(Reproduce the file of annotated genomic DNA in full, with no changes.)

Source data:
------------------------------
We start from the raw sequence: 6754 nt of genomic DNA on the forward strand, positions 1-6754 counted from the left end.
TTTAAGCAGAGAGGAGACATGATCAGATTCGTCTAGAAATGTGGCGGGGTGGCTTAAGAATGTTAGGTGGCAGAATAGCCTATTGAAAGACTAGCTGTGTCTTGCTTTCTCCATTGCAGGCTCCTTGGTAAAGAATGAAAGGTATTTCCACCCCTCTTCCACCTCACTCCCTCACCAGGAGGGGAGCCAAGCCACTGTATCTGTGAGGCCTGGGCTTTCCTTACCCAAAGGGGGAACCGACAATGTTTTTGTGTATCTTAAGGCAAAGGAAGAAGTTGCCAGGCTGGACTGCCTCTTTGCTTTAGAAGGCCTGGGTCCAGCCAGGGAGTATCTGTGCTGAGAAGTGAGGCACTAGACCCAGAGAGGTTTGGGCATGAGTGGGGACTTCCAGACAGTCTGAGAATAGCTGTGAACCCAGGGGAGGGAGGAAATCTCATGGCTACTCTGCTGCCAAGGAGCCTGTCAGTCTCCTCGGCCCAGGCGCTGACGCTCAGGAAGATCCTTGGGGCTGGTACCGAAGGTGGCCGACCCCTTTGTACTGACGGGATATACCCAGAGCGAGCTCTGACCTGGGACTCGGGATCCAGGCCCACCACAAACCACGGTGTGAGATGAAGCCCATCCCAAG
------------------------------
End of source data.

We start from the raw sequence: 6754 nt of genomic DNA on the forward strand, positions 1-6754 counted from the left end.
TTTAAGCAGAGAGGAGACATGATCAGATTCGTCTAGAAATGTGGCGGGGTGGCTTAAGAATGTTAGGTGGCAGAATAGCCTATTGAAAGACTAGCTGTGTCTTGCTTTCTCCATTGCAGGCTCCTTGGTAAAGAATGAAAGGTATTTCCACCCCTCTTCCACCTCACTCCCTCACCAGGAGGGGAGCCAAGCCACTGTATCTGTGAGGCCTGGGCTTTCCTTACCCAAAGGGGGAACCGACAATGTTTTTGTGTATCTTAAGGCAAAGGAAGAAGTTGCCAGGCTGGACTGCCTCTTTGCTTTAGAAGGCCTGGGTCCAGCCAGGGAGTATCTGTGCTGAGAAGTGAGGCACTAGACCCAGAGAGGTTTGGGCATGAGTGGGGACTTCCAGACAGTCTGAGAATAGCTGTGAACCCAGGGGAGGGAGGAAATCTCATGGCTACTCTGCTGCCAAGGAGCCTGTCAGTCTCCTCGGCCCAGGCGCTGACGCTCAGGAAGATCCTTGGGGCTGGTACCGAAGGTGGCCGACCCCTTTGTACTGACGGGATATACCCAGAGCGAGCTCTGACCTGGGACTCGGGATCCAGGCCCACCACAAACCACGGTGTGAGATGAAGCCCATCCCAAG